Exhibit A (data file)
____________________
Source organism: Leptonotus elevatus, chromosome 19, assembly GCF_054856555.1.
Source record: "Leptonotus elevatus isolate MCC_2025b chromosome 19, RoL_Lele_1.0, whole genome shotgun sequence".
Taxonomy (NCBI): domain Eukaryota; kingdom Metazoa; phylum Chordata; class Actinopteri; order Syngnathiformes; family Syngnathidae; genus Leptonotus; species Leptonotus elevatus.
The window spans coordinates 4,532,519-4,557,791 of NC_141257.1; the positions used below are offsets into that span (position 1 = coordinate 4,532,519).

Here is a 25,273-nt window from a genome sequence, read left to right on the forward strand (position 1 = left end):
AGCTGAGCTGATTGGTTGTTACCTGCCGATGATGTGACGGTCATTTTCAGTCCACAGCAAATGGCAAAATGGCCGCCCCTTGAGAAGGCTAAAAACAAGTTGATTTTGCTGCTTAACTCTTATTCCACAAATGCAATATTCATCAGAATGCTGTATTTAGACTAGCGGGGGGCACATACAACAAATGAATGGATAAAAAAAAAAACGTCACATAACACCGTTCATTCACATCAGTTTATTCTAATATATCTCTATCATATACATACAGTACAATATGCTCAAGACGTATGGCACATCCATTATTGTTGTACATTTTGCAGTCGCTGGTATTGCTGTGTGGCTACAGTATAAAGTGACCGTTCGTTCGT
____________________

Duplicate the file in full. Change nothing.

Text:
Source organism: Leptonotus elevatus, chromosome 19, assembly GCF_054856555.1.
Source record: "Leptonotus elevatus isolate MCC_2025b chromosome 19, RoL_Lele_1.0, whole genome shotgun sequence".
Taxonomy (NCBI): domain Eukaryota; kingdom Metazoa; phylum Chordata; class Actinopteri; order Syngnathiformes; family Syngnathidae; genus Leptonotus; species Leptonotus elevatus.
The window spans coordinates 4,532,519-4,557,791 of NC_141257.1; the positions used below are offsets into that span (position 1 = coordinate 4,532,519).

Here is a 25,273-nt window from a genome sequence, read left to right on the forward strand (position 1 = left end):
AGCTGAGCTGATTGGTTGTTACCTGCCGATGATGTGACGGTCATTTTCAGTCCACAGCAAATGGCAAAATGGCCGCCCCTTGAGAAGGCTAAAAACAAGTTGATTTTGCTGCTTAACTCTTATTCCACAAATGCAATATTCATCAGAATGCTGTATTTAGACTAGCGGGGGGCACATACAACAAATGAATGGATAAAAAAAAAAACGTCACATAACACCGTTCATTCACATCAGTTTATTCTAATATATCTCTATCATATACATACAGTACAATATGCTCAAGACGTATGGCACATCCATTATTGTTGTACATTTTGCAGTCGCTGGTATTGCTGTGTGGCTACAGTATAAAGTGACCGTTCGTTCGT